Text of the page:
DIY





The Hybrid Compound Crossbow

How to build a hybrid compound crossbow by combining medieval and modern technologies into this weapon, the article includes crossbow parts diagrams and general building instructions.

| March/April 1987

Build your own hybrid compound crossbow using these building instructions and detailed diagrams. 

The Hybrid Compound Crossbow

It’s a common myth that the crossbow of the Middle Ages was a far superior weapon to the bows of the time. In fact, in the hands of a skilled archer, the medieval longbow was more accurate, had longer range, and could deliver more arrows in a given period of time. The crossbow was popular largely because it stayed in the cocked position without strain on the archer. Because arrow (or bolt, in crossbow parlance) release was always the same, accuracy was easier, too. In short, the crossbow required less skill to shoot.

As a result, when firearms replaced bows as weapons of war, the all-wood longbow became the mainstay of sport archers and hunters, and the crossbow became a sinister weapon non grata. 

Recently, interest in the crossbow has rekindled because of improvements in performance made possible by blending composite materials and compound (aided by pulleys or cams) bow technology. In our September/October 1984 issue, we told you how to build a simple crossbow (one that differs little in basic design from those used nearly a millennium ago) and related that the performance of even commercial versions of this design was mediocre. By contrast, this compound crossbow has very high arrow speed, reasonable range, and accuracy comparable to that of a modern bow. It's also sophisticated and complicated.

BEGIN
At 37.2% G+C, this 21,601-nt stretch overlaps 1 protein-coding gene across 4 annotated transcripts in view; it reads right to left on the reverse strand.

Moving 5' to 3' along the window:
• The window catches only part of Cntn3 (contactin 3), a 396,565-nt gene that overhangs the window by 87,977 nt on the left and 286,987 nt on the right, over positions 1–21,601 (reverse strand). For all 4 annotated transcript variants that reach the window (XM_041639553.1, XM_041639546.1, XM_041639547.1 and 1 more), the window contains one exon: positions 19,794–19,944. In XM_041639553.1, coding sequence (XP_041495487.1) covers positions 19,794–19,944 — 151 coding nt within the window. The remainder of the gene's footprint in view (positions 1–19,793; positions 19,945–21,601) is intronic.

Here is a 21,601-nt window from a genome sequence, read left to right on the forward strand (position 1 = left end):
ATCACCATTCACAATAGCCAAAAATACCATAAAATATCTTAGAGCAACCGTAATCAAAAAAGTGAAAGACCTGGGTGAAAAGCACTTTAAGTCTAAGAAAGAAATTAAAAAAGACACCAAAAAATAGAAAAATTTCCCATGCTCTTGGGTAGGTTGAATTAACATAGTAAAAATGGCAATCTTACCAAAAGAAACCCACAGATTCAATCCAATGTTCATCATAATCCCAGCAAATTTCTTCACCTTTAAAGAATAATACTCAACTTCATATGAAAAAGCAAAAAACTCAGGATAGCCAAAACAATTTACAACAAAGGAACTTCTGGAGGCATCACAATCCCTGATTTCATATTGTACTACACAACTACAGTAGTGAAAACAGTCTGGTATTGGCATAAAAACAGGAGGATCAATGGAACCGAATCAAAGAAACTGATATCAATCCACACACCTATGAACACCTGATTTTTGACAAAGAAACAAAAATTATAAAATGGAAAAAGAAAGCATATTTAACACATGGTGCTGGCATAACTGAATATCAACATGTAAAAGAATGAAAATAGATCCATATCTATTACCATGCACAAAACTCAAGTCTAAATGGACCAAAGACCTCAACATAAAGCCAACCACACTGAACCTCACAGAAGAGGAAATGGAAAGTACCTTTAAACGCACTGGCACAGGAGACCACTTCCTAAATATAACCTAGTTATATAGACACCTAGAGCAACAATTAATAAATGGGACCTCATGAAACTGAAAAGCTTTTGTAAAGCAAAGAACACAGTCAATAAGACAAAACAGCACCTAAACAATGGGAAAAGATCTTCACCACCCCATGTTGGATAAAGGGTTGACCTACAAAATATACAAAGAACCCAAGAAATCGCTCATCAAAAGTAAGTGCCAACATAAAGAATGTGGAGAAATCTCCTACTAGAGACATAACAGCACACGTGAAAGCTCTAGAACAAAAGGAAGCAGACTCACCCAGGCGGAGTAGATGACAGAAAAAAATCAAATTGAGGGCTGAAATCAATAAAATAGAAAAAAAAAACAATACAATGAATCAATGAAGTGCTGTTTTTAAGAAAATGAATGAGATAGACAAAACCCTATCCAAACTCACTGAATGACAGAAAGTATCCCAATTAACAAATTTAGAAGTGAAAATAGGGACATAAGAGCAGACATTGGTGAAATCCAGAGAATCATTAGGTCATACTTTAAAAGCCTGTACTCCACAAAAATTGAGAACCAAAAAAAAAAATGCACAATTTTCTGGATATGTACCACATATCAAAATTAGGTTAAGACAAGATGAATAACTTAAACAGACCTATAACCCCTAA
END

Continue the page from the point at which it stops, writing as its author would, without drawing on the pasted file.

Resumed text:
To get the best of compound crossbow technology and compound crossbow ease of use without complex construction, we’ve married a stock-and-trigger system to a store-bought compound bow—in this case a Bear Whitetail Hunter. The system bolts to existing holes on the bow, so it can be attached and removed easily without modifying the bow itself. Many bows, including most in the Bear and PSE lines (and others), have threaded holes (or a series of slots) 9-3/4 inches apart for mounting the stock. Some, however, such as Browning bows, can't be fitted.

To keep the assembly’s weight within reason, it’s essential that you use aluminum for most of the hybrid crossbow’s parts. Tubing available from hardware stores works well, because it can be cold-formed. Though more sophisticated alloys would be stronger, the heating procedure used to bend the harder material is beyond most tinkerers' capabilities. With the added support of the side strut, this tubing is strong enough to handle the stress exerted by the 65-pound-draw compound bow (probably less than 45 pounds at full draw). If you plan to attach the mechanism to a more powerful bow, you should consider using a more rigid material. We used 6061 T6 aluminum plate for the flat parts, but 2024 T3 would also work well.

WWW.EASYWOODWORK.ORG
5/22/2018 8:28:10 PM

I use the plans at WWW.EASYWOODWORK.ORG to build my own DIY projects – I highly recommend you visit that website and check their plans out too. They are detailed and super easy to read and understand unlike several others I found online. The amount of plans there is mind-boggling… there’s like 16,000 plans or something like that for tons of different projects. Definitely enough to keep me busy with projects for many more years to come haha Go to WWW.EASYWOODWORK.ORG if you want some additional plans :)


TODD REECE
2/16/2010 11:58:51 AM

Wow... a serious weapon. I wonder, seeing how the article said some bows were compatible and some are not, I wonder which bows built in the past 20 after this article would fit the requirements? Has the author kept up with the possibilities, can he give a list of what to look for, or is this just another nice "the way it was" articles? Either way.. fearsome weapon, and despite no "range" report, looks like it could really do the job.







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